While mail will likely never see the volumes of years past, it is clear that it is still an incredibly valuable medium for marketers to engage with their customers. When
combined with digital avenues, mail opens up a variety of opportunities for everyone involved in this industry, and these opportunities will continue to evolve. “Print and mail professionals will begin operating more like consultants,” says Mike Porter, president, Print/Mail Consultants. “They will work with clients to uncover their business objectives and then develop ways to produce the desired results using mail and other channels at their disposal.”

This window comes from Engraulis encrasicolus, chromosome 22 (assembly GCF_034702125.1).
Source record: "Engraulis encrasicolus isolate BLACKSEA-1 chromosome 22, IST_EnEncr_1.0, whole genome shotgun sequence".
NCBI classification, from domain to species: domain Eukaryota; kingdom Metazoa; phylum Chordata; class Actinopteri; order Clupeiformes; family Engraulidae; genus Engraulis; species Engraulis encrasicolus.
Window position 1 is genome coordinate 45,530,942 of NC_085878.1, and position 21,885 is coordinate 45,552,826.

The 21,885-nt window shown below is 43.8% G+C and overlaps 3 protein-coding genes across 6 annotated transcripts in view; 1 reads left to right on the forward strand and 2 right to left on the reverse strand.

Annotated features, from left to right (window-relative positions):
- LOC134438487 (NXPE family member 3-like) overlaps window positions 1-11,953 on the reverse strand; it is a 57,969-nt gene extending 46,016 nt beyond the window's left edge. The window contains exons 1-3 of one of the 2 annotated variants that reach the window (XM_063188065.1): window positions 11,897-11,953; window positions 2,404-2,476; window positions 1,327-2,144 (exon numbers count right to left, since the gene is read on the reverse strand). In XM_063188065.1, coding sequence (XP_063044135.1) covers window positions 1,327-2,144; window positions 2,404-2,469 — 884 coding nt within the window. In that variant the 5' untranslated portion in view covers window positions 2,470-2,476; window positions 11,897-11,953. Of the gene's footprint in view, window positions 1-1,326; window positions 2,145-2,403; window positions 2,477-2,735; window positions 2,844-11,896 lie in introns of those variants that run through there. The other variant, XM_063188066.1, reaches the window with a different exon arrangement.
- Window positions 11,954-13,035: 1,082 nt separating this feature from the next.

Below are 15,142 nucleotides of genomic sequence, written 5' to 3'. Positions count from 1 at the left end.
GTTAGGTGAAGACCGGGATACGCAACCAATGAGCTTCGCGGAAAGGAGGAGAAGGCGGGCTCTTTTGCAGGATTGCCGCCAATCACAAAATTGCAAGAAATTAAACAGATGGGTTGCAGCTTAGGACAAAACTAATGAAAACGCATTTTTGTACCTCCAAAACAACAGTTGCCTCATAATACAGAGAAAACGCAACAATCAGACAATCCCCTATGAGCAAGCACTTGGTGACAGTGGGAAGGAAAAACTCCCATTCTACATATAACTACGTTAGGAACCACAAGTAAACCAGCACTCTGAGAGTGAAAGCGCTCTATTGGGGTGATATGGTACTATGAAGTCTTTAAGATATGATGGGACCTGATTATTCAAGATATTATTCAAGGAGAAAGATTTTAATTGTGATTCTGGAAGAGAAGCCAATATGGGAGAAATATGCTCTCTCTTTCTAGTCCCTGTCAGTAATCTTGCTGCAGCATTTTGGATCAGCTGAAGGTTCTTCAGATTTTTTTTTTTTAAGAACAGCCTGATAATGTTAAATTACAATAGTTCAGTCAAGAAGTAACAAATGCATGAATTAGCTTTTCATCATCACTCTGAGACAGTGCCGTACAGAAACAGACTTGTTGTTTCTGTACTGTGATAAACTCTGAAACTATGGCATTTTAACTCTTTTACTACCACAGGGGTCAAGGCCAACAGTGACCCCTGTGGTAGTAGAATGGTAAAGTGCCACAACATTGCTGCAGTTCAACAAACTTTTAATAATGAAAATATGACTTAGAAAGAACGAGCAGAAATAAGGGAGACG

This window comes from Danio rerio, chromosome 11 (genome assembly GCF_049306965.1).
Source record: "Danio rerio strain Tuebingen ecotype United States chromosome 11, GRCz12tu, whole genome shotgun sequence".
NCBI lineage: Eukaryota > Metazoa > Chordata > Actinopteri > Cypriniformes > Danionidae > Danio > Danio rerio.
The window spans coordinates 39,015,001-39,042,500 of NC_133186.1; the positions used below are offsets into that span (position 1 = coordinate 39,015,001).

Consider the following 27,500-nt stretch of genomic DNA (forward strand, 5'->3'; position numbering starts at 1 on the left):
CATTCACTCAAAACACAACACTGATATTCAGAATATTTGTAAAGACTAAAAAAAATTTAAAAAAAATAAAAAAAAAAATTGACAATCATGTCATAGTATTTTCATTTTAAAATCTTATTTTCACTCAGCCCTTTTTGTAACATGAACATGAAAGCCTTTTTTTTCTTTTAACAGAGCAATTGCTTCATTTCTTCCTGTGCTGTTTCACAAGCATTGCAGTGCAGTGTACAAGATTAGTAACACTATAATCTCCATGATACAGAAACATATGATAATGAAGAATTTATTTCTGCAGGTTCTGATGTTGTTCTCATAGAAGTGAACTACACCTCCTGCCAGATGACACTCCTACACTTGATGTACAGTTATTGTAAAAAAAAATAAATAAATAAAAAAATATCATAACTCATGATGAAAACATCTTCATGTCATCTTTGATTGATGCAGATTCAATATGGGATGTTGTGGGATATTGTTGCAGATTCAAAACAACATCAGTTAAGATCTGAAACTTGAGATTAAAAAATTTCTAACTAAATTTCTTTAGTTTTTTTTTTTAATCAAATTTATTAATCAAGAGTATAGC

References

1 USPS Fact Sheet: A Decade of Facts & Figures. facts.usps.com/table-facts
2 Lien, Chris. “The Importance of Millennials for Direct Mail.” Mailing Systems Technology, November/December 2019. mailingsystemstechnology.com/article-4575-The-Importance-of-Millennials-for-Direct-Mail.html
3 Ruppel, Kurt. “How Informed Delivery Can Improve Omnichannel Campaigns.” Mailing Systems Technology, May/June 2019. mailingsystemstechnology.com/article-4517-How-Informed-Delivery-Can-Improve-Omnichannel-Campaigns.html

Amanda ArmendarizFor the past 10 years, Amanda Armendariz has served as editor, Mailing Systems Technology media, where she provides thought leadership on all segments of the mail industry. Follow her on Twitter @MailSystemsTech or email amanda.c@rbpub.com. Visit MailingSystemsTechnology.com for more information.